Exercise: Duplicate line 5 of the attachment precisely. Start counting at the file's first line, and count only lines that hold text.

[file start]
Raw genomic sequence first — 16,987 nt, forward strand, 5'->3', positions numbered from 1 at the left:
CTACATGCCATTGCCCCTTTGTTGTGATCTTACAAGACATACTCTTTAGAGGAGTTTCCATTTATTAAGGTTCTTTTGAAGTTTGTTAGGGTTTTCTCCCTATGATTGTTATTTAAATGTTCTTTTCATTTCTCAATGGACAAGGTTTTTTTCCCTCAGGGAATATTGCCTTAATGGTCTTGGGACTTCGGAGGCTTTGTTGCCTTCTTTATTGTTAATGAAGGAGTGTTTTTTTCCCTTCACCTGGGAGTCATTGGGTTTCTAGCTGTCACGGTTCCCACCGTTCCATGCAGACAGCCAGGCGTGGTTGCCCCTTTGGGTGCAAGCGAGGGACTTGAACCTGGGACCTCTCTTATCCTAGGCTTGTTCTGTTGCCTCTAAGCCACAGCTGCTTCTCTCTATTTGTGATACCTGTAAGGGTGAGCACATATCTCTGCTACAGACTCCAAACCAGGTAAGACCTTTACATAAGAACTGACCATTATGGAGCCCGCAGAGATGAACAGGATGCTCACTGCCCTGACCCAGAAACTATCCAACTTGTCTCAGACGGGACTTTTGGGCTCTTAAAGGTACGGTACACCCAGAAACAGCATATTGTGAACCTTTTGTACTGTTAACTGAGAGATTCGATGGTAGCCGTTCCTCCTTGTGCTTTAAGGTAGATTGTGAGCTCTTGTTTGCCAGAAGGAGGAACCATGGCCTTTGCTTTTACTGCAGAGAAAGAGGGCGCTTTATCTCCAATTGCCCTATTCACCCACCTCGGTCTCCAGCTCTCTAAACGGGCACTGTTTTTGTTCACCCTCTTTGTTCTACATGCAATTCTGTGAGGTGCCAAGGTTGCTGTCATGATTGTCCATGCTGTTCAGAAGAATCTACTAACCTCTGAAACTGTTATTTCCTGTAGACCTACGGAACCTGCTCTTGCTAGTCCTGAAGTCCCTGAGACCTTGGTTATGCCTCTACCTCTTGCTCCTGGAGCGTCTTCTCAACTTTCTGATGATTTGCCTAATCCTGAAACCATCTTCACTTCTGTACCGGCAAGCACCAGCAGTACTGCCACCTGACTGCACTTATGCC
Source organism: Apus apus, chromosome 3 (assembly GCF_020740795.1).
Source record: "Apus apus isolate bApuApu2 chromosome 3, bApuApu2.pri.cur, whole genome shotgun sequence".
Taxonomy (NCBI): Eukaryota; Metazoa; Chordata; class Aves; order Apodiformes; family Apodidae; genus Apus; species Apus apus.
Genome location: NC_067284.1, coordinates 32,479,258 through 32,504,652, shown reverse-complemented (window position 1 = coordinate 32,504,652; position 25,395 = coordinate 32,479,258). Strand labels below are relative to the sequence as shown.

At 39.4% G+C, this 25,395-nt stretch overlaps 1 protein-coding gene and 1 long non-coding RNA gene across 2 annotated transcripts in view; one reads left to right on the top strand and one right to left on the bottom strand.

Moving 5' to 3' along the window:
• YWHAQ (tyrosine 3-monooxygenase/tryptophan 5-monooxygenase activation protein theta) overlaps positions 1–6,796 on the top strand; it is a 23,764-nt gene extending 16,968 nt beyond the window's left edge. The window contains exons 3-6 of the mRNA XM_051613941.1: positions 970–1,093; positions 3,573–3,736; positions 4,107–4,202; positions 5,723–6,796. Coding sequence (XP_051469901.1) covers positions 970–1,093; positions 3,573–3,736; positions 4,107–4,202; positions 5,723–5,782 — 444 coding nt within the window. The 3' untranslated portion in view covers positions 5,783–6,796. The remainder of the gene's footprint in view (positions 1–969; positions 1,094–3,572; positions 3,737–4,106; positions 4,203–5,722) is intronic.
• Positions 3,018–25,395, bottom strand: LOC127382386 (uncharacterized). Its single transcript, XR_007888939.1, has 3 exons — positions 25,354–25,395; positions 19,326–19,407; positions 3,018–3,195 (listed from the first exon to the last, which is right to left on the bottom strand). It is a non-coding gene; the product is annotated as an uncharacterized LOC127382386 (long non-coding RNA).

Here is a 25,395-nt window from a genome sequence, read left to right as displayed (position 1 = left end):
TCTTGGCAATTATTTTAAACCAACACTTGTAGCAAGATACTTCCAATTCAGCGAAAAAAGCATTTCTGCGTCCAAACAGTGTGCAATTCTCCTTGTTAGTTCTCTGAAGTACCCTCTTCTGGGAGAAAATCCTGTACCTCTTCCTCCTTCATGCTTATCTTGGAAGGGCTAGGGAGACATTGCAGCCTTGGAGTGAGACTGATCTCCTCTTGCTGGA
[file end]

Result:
Taxonomy (NCBI): Eukaryota; Metazoa; Chordata; class Aves; order Apodiformes; family Apodidae; genus Apus; species Apus apus.